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7 Reasons Why State Care Should Be Extended to 21

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1. YOUTH HOMELESSNESS IS SKYROCKETING

In the 5 years between the 2011 and 2016 Census, youth homelessness (18-24) has increased a staggering 46% to 27,680. In unaffordability hot-spots like NSW, it has increased by 117% and has even increased in states like Tasmania where the overall rate of homelessness is down. The two biggest reasons young people become homeless is due to family violence, or existing state care.  Read More

Youth Homelessness and Leaving Care: The Case to #MakeIt21

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In the 5 years between the 2011 and 2016 Census, youth homelessness (18-24) has increased a staggering 46% to 27,680. In unaffordability hot-spots like NSW it has increased by 117%, and has even increased in states like Tasmania where the overall rate of homelessness is down. Each of those numbers represents a young life negotiating the transition to adulthood without a safe place to call home.

The reality is that we are failing our young people – sky-high rents, a casualised labour force, deregulated and underfunded higher education are just some of what waits for young people entering adulthood today.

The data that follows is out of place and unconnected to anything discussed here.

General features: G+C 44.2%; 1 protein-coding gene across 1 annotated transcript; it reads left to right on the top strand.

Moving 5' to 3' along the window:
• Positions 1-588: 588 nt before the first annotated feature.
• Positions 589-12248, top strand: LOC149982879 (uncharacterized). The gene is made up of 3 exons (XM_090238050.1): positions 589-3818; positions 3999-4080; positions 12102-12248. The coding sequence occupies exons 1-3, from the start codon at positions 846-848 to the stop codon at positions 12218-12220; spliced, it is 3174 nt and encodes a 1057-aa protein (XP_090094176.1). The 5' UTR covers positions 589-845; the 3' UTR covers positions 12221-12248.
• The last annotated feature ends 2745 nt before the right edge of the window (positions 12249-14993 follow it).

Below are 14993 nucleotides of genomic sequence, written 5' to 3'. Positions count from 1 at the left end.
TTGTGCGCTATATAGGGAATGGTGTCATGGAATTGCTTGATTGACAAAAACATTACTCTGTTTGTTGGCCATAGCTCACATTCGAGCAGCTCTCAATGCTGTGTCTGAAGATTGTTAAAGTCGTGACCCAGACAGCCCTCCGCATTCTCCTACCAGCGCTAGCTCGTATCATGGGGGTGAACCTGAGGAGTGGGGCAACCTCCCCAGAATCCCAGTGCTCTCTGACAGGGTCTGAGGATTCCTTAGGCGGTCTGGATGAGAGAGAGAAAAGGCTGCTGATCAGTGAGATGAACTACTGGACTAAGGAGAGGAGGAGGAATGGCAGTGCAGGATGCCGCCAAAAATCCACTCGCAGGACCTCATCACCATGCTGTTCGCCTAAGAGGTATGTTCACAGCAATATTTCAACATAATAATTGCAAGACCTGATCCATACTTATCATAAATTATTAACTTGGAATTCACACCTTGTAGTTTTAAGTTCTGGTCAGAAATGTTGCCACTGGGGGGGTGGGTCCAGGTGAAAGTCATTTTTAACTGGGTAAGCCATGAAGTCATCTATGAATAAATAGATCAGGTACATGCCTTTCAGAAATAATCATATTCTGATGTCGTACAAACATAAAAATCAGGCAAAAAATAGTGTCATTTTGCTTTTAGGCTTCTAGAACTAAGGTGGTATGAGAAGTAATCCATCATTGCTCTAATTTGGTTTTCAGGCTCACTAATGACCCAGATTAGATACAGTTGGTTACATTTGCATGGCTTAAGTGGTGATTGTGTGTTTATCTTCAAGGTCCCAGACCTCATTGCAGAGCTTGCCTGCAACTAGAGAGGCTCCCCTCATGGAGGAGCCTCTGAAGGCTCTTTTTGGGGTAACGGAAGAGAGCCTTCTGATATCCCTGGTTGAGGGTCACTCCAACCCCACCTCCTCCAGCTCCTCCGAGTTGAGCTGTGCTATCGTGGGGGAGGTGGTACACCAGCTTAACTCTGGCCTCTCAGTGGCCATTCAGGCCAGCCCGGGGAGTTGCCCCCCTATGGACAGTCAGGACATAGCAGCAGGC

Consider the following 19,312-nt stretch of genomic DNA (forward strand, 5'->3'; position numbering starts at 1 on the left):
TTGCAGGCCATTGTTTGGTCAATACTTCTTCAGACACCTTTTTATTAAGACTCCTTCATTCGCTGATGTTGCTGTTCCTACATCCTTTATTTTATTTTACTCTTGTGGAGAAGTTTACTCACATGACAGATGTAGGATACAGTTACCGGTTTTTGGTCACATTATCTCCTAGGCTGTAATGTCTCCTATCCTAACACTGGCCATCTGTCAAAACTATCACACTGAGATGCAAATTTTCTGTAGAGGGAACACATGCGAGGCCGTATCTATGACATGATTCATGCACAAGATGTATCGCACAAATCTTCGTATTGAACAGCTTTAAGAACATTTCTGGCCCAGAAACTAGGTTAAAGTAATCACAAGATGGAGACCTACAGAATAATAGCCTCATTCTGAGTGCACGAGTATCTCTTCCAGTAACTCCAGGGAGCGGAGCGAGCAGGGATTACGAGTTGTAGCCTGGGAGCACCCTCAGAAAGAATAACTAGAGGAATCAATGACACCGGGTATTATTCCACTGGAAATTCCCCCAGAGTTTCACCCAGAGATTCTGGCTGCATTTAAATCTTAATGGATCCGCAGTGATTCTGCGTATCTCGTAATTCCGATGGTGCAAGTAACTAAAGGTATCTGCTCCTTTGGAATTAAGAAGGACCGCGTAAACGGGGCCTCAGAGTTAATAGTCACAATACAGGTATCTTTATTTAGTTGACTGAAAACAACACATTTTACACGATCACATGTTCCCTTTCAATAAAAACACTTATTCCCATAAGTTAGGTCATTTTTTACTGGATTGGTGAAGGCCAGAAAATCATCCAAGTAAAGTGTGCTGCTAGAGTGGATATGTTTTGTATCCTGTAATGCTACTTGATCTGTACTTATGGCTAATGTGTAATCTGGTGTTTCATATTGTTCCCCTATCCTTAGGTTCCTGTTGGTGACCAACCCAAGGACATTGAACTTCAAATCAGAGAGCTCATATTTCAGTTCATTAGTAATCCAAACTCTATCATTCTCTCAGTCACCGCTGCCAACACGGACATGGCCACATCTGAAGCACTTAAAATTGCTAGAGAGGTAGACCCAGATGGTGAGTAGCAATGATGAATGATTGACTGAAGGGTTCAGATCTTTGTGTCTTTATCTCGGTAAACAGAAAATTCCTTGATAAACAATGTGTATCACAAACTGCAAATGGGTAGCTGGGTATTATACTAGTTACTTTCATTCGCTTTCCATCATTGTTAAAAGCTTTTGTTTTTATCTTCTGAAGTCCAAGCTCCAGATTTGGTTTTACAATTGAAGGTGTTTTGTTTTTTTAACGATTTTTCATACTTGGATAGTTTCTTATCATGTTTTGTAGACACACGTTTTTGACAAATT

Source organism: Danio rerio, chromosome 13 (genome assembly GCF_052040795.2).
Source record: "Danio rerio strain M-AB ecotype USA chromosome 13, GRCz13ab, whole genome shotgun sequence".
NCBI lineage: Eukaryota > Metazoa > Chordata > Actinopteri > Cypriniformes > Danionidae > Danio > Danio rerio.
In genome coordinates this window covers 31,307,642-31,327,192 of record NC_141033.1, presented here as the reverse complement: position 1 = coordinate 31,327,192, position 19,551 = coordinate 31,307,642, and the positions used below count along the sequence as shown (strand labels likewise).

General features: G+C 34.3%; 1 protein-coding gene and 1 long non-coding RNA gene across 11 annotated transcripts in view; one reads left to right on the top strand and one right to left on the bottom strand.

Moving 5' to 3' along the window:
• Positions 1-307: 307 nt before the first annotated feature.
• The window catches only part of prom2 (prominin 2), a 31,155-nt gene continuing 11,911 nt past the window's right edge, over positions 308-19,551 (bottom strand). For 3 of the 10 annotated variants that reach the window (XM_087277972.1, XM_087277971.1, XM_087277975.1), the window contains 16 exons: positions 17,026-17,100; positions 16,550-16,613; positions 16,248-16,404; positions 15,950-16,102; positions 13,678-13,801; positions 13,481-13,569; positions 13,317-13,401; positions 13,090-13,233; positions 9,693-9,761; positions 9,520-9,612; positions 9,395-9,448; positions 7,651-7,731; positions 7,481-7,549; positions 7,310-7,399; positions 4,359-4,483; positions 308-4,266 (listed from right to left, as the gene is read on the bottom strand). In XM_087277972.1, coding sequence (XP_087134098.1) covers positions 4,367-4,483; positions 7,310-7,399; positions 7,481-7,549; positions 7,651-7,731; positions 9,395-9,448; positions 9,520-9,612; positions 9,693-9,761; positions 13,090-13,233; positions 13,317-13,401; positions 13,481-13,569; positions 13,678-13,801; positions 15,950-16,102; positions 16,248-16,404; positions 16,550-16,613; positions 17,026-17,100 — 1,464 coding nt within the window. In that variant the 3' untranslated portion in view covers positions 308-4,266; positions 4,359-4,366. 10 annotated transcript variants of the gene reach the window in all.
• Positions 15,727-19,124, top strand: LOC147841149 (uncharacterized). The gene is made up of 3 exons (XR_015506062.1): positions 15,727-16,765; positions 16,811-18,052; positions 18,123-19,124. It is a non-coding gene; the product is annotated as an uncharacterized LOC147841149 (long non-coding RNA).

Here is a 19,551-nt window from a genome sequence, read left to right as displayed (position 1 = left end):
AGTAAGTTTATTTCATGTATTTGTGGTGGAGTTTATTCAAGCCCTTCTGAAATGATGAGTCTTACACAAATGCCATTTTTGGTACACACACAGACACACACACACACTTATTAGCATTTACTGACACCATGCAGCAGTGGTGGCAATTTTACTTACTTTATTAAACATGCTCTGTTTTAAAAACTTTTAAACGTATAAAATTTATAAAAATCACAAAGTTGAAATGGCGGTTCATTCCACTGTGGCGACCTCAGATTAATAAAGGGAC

If you’re not yet convinced that we have legislated away the potential for independence – let’s look at the general population for more insight. Read More

Census Homelessness Figures: A Quick Explainer

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The 2016 Census numbers on homelessness have been out for a week, and you’ve probably seen the news articles swirling around the web.

If you are not a policy boffin, or working in the homelessness sector you can be forgiven for not really knowing what it all means. We have thrown together a helpful explainer, so you don’t have to do the hard work breaking it all down.

House Prices are Closely Linked to Homelessness 

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Why Solutions to Indigenous Housing Won’t Come From Canberra